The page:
Participants at the World Social Forum earlier this month in Montreal, Canada took up the questions of tactics, organizing, and the role of political parties in the Boycott, Divestment and Sanctions movement against Israel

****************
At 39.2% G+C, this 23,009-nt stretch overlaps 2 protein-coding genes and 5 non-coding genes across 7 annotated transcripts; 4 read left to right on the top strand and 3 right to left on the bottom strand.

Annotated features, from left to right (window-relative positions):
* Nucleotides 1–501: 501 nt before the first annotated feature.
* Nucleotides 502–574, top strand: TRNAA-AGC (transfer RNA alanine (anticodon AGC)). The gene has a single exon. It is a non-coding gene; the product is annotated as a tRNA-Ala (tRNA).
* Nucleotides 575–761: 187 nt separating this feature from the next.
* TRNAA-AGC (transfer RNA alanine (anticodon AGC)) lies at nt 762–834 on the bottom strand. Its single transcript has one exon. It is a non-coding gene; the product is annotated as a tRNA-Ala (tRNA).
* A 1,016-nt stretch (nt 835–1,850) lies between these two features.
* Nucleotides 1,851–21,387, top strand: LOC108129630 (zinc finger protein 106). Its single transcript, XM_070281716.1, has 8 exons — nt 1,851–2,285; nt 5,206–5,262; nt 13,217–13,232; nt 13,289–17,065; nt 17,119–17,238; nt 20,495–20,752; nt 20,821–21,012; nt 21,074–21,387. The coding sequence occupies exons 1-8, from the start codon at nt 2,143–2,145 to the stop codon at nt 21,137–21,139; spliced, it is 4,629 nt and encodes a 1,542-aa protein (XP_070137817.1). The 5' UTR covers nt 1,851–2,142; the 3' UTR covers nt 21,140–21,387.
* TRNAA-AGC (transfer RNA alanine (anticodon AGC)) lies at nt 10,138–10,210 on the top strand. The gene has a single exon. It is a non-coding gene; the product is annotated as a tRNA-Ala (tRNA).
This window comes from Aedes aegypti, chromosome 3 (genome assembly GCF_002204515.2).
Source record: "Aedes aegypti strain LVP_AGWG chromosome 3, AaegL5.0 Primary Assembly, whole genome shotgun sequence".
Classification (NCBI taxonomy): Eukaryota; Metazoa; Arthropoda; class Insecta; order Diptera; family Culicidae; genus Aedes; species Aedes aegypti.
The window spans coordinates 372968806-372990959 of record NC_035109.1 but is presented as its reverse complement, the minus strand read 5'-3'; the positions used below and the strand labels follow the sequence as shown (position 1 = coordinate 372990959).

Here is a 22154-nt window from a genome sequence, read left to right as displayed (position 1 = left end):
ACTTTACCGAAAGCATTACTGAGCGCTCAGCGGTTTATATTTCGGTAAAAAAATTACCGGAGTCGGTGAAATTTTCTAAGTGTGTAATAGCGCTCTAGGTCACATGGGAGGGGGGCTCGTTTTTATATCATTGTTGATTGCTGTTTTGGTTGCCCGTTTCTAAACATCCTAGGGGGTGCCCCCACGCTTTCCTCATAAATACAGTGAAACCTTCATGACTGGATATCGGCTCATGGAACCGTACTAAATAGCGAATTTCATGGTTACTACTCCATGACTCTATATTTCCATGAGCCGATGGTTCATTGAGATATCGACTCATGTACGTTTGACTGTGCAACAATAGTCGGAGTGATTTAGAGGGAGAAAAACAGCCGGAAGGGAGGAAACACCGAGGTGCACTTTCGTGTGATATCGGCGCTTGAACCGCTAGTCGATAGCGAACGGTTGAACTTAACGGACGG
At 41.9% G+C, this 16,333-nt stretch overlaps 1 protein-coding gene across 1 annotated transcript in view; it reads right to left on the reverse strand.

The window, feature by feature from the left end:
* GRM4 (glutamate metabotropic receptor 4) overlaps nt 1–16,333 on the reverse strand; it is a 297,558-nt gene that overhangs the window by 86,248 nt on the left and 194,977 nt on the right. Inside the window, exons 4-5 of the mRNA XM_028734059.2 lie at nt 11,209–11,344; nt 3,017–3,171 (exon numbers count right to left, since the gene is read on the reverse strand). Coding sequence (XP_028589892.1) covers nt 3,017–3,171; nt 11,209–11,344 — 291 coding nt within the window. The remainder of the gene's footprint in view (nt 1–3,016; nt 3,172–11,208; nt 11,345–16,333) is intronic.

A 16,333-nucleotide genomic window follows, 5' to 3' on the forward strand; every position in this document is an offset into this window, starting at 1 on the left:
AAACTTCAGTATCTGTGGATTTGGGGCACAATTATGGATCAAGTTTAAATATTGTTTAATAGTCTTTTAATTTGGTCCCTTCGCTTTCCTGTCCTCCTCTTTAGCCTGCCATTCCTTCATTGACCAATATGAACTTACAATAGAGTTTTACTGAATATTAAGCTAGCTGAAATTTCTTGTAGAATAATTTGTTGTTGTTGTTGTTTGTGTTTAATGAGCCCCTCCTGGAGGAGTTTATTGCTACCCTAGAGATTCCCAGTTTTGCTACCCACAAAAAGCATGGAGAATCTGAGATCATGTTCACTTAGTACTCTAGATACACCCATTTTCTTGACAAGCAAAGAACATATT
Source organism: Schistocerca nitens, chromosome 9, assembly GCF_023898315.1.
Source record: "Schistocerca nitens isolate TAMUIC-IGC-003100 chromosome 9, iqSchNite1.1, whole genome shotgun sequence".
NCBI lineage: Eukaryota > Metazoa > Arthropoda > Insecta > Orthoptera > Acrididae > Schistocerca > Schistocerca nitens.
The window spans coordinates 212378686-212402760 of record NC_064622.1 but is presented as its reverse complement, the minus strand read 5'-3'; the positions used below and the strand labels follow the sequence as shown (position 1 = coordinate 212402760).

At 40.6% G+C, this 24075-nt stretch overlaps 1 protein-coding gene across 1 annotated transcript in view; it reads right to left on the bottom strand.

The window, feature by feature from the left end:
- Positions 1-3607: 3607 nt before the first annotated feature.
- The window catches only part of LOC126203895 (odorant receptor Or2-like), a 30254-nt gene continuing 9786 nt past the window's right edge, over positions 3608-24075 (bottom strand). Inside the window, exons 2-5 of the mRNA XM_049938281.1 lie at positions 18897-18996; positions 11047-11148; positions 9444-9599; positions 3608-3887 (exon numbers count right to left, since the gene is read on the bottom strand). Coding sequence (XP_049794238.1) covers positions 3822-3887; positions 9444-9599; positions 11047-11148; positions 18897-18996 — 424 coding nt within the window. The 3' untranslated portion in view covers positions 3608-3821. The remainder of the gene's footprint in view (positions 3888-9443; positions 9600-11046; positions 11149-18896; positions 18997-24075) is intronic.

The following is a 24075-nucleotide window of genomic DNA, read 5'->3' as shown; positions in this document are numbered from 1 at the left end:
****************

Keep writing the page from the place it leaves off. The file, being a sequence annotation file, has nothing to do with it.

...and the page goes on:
THOMAS HEDGES: At the World Social Forum earlier this month in Montreal, Canada where progressives from around the globe gathered to discuss justice and resistance in the face of neoliberal forces. Activists reflected on the progress the Boycott Divestment and Sanctions or BDS movement has made over the last 10 years as it tries to place economic pressure on Israel to end its occupation of Palestinian land. OMAR BARGHOUTI: In the last couple of year we’ve transcended the academic and culture isolation of Israel’s regime to start to have an impact on Israel’s economy. ALI ABUNIMAH: BDS stands for Boycott Divestment Sanctions. Boycott has been incredibly successful because it’s popular, it’s civil society. Divestment is coming along. We’ve seen it in churches. Again because it’s something that people are pushing for in the grassroots. The S in BDS requires government action but we know that governments don’t act without real pressure from the grassroots. HEDGES: In the US many states have sought to limit the effectiveness of the BDS movement. New York and New Jersey for example recently put an end to doing state business with groups that support the movement. But at the World Social Forum activists had gathered just days after Canada’s Green Party moved to adopt BDS into its policy platform becoming the first major party to do so in Canadian history. The resolution to adopt hasn’t gone without condemnation. The party’s leader Elizabeth May denounced the decision to embrace BDS. ELIZABETH MAY: I’m quite certain that most of our members don’t support this policy but weren’t fully engaged in the consensus building process we normally would have had. SCOTT WEINSTEIN: You know politically we won. But tactically and strategically we might have been ahead of ourselves. And now the Green Party’s in crisis. HEDGES: Scott Weinstein of Independent Jewish Voices in Montreal has worked with a number of groups to get them to adopt BDS. But he fears efforts to force the measure onto the Green Party platform may have been premature. WEINSTEIN: Because Generally speaking, when we work with organizations in one capacity or another to approve BDS as a tactic, we do a lot of education for a year or so with them, with their membership and all that. So by the time they take the vote they really know what they’re voting on. We did not do that with the Green Party. I think that was a tactical mistake on the part of the people who introduced and the groups behind and who introduced the resolution. HEDGES: But others blame the leadership unequivocally for not adopting a measure that they feel is overdue on the left in Canada. DIMITRI LASCARIS: Because polls have shown that some 60 and 70% of Canadians sympathize with the Palestinian people. Roughly equal percentages from a poll in 2014 sympathize with Israel. And the rest don’t declare themselves to be more sympathetic to one side or the other. And this was before the war on Gaza in 2014 when 551 Palestinian children were killed. HEDGES: Dimitri Lascaris, the Green Party justice critic and board member of the Real News Network, is among a group of Green Party officials who’ve grown frustrated with the Green Party and its reluctance to fully embrace progressive positions. LASCARIS: In our parliament there is no voice for the millions of Canadians who care deeply about the plight of the Palestinian people. HEDGES: Alex Tyrrell, leader of the Green Party of Quebec is also disappointed with the stance Elizabeth May has taken and says the disagreement reflects a larger schism within the party. ALEX TYRRELL: There’s definitely a certain amount of divide in the Green Party of Canada right now. And I think that the person that’s really pushing this divide is the leader of the party. I’ve faced a lot opposition for being a socialist within the Green movement, especially from the Green Party of Canada. The thing in both the Green Party of Canada is that the membership is actually far more progressive than the leadership. And we saw that when all these people supported BDS even though the leader had been speaking at the microphone quite aggressively against the resolution. So there’s definitely connections to be made between the way that the eco socialist Green Party of Quebec has been marginalized and the way that the people who support BDS are now being marginalized. HEDGES: The question now for Canada along with many other countries around the world is can that pressure be sustained to the point of victory for the BDS movement? In the end the BDS movement which is 10 years old now has gained momentum as some of the world’s largest pension funds, for example, have started to pull out their investments from Israeli and international organizations involved in the occupation. Omar Barghouti a cofounder of the BDS movement along with Palestinian American Journalist Ali Abunimah say that recent efforts on the part of many governments to crush BDS is a reflection of just how potent the movement has become. BARGHOUTI: As Martin Luther King Jr. said, at a basic level boycotting is withdrawing support from evil system. Think about that. That is not heroic. That is not charitable. It’s a profound moral obligation to end complicity in an unjust system. ABUNIMAH: But I think it will be an outgrowth of popular pressure. Governments respond to that. They don’t give anything away for free. For example, the European Union requiring labeling of settlement goods. It’s a very minimal step. But it only came because of pressure. So the more that pressure is, the more we can demand of governments and the more they’ll have to give. The key demand from governments really is to end the arms trade with Israel because its’ that arms trade that commits Israel to steal Palestinian land to build settlements to besiege and bombard Gaza. So that’s one of the key ways governments are complacency and we’re seeing a lot of pressure of for an arms embargo.